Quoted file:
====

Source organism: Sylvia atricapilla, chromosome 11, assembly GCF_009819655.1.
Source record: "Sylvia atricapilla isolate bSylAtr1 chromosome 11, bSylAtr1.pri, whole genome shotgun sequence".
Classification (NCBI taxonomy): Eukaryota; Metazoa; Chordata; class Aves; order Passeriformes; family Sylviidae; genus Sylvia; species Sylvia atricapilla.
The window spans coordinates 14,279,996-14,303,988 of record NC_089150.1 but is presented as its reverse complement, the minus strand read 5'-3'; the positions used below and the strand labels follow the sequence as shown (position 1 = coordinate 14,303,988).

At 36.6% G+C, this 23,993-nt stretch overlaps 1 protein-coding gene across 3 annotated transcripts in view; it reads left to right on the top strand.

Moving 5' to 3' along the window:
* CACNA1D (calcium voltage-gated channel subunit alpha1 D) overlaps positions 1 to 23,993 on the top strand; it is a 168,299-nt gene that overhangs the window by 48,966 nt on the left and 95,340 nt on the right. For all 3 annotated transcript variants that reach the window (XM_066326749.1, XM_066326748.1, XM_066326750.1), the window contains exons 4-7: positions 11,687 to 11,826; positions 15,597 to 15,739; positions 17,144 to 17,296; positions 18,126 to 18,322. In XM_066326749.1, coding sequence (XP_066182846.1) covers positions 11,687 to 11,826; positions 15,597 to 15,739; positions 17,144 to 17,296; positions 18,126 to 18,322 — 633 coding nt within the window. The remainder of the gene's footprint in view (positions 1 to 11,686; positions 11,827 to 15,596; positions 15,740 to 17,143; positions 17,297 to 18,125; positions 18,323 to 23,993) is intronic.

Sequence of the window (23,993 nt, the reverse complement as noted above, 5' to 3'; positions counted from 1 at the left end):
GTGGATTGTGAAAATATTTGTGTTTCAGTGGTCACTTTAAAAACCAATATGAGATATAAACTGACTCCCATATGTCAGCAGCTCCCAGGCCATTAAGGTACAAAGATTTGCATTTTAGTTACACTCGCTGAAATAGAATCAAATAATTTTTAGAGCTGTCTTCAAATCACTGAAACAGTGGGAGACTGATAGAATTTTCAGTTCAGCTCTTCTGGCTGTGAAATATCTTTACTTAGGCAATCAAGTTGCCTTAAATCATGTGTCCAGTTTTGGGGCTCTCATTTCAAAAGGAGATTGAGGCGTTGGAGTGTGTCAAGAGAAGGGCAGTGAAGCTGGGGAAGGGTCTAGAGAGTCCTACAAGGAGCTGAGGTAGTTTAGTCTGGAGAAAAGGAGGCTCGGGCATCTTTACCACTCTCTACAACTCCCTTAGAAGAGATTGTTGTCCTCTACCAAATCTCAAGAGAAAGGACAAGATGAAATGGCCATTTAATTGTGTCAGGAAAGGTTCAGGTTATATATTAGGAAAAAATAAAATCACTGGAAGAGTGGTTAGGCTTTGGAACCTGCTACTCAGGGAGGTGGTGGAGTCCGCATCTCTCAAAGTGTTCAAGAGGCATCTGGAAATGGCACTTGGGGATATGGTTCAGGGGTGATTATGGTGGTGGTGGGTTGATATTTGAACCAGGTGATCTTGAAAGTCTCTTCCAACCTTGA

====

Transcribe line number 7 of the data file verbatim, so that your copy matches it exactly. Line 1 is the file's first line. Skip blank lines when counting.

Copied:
* CACNA1D (calcium voltage-gated channel subunit alpha1 D) overlaps positions 1 to 23,993 on the top strand; it is a 168,299-nt gene that overhangs the window by 48,966 nt on the left and 95,340 nt on the right. For all 3 annotated transcript variants that reach the window (XM_066326749.1, XM_066326748.1, XM_066326750.1), the window contains exons 4-7: positions 11,687 to 11,826; positions 15,597 to 15,739; positions 17,144 to 17,296; positions 18,126 to 18,322. In XM_066326749.1, coding sequence (XP_066182846.1) covers positions 11,687 to 11,826; positions 15,597 to 15,739; positions 17,144 to 17,296; positions 18,126 to 18,322 — 633 coding nt within the window. The remainder of the gene's footprint in view (positions 1 to 11,686; positions 11,827 to 15,596; positions 15,740 to 17,143; positions 17,297 to 18,125; positions 18,323 to 23,993) is intronic.